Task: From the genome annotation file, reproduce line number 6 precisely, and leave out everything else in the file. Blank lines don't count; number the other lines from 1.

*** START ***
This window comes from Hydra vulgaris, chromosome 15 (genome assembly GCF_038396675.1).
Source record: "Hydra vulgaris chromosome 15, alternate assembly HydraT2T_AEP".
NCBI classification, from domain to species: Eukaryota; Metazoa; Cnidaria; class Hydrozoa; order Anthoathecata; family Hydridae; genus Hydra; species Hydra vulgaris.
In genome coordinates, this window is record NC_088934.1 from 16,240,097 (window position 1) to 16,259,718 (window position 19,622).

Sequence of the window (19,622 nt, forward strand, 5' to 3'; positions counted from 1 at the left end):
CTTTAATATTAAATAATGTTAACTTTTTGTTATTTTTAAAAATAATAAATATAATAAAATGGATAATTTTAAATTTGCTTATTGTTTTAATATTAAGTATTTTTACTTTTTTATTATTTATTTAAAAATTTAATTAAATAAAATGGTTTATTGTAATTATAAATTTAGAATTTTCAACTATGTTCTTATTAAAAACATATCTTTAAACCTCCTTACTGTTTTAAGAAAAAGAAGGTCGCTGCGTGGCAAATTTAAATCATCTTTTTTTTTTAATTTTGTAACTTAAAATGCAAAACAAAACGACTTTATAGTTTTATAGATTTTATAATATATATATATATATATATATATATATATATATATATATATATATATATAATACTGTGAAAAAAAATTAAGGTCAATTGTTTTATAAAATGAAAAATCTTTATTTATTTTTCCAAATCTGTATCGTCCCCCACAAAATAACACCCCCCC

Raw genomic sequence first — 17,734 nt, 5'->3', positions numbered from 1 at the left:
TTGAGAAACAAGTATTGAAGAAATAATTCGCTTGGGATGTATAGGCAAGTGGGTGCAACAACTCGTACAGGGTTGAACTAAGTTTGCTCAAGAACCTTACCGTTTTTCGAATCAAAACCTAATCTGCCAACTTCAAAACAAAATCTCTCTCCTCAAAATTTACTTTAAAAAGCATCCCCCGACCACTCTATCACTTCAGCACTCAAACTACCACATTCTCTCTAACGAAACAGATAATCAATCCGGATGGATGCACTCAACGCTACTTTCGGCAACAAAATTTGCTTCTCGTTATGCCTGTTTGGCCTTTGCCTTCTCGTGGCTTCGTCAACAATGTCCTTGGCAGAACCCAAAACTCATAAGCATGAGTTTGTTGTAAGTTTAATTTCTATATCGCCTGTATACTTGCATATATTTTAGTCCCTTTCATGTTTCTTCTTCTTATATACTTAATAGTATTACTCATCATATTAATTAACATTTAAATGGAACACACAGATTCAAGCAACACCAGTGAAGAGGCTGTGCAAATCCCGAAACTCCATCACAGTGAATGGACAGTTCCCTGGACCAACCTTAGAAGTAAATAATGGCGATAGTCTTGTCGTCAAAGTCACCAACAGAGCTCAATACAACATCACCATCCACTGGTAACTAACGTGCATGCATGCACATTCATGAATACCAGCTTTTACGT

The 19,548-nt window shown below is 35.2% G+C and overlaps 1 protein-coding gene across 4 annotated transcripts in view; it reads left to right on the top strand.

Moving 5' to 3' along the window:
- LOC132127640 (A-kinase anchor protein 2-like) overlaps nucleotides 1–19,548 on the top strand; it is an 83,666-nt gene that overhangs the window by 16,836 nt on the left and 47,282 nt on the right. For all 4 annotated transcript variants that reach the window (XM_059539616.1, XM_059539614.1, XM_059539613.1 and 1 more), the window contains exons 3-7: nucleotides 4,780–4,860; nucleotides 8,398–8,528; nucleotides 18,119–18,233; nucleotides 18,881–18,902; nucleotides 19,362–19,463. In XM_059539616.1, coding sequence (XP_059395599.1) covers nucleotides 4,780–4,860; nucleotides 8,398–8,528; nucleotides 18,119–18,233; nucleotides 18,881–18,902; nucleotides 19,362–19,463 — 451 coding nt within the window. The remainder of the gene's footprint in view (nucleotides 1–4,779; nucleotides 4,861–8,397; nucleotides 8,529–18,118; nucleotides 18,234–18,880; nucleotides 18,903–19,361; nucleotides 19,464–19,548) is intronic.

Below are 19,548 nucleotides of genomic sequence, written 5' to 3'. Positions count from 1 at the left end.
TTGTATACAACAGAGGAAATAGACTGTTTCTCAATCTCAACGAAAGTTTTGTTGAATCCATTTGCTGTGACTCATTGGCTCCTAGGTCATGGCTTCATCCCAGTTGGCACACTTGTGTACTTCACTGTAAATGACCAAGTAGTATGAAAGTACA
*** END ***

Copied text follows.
CTTTAATATTAAATAATGTTAACTTTTTGTTATTTTTAAAAATAATAAATATAATAAAATGGATAATTTTAAATTTGCTTATTGTTTTAATATTAAGTATTTTTACTTTTTTATTATTTATTTAAAAATTTAATTAAATAAAATGGTTTATTGTAATTATAAATTTAGAATTTTCAACTATGTTCTTATTAAAAACATATCTTTAAACCTCCTTACTGTTTTAAGAAAAAGAAGGTCGCTGCGTGGCAAATTTAAATCATCTTTTTTTTTTAATTTTGTAACTTAAAATGCAAAACAAAACGACTTTATAGTTTTATAGATTTTATAATATATATATATATATATATATATATATATATATATATATATATATATATAATACTGTGAAAAAAAATTAAGGTCAATTGTTTTATAAAATGAAAAATCTTTATTTATTTTTCCAAATCTGTATCGTCCCCCACAAAATAACACCCCCCC